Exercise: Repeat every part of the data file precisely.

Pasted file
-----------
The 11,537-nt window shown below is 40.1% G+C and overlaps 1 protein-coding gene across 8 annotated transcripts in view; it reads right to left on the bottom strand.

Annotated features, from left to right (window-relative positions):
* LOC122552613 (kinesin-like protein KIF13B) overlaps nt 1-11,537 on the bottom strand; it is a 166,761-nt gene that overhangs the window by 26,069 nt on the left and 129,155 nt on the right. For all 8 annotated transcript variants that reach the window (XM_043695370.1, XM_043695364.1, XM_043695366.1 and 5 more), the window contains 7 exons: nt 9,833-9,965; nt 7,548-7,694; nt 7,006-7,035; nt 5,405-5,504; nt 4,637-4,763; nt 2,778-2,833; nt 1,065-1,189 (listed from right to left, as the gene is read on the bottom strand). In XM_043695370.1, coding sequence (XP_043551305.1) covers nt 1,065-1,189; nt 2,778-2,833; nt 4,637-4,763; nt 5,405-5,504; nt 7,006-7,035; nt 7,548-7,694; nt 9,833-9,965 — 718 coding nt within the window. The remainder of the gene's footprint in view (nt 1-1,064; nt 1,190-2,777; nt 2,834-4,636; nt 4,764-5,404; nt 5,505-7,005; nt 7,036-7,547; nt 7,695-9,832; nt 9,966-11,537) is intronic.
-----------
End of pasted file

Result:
The 11,537-nt window shown below is 40.1% G+C and overlaps 1 protein-coding gene across 8 annotated transcripts in view; it reads right to left on the bottom strand.

Annotated features, from left to right (window-relative positions):
* LOC122552613 (kinesin-like protein KIF13B) overlaps nt 1-11,537 on the bottom strand; it is a 166,761-nt gene that overhangs the window by 26,069 nt on the left and 129,155 nt on the right. For all 8 annotated transcript variants that reach the window (XM_043695370.1, XM_043695364.1, XM_043695366.1 and 5 more), the window contains 7 exons: nt 9,833-9,965; nt 7,548-7,694; nt 7,006-7,035; nt 5,405-5,504; nt 4,637-4,763; nt 2,778-2,833; nt 1,065-1,189 (listed from right to left, as the gene is read on the bottom strand). In XM_043695370.1, coding sequence (XP_043551305.1) covers nt 1,065-1,189; nt 2,778-2,833; nt 4,637-4,763; nt 5,405-5,504; nt 7,006-7,035; nt 7,548-7,694; nt 9,833-9,965 — 718 coding nt within the window. The remainder of the gene's footprint in view (nt 1-1,064; nt 1,190-2,777; nt 2,834-4,636; nt 4,764-5,404; nt 5,505-7,005; nt 7,036-7,547; nt 7,695-9,832; nt 9,966-11,537) is intronic.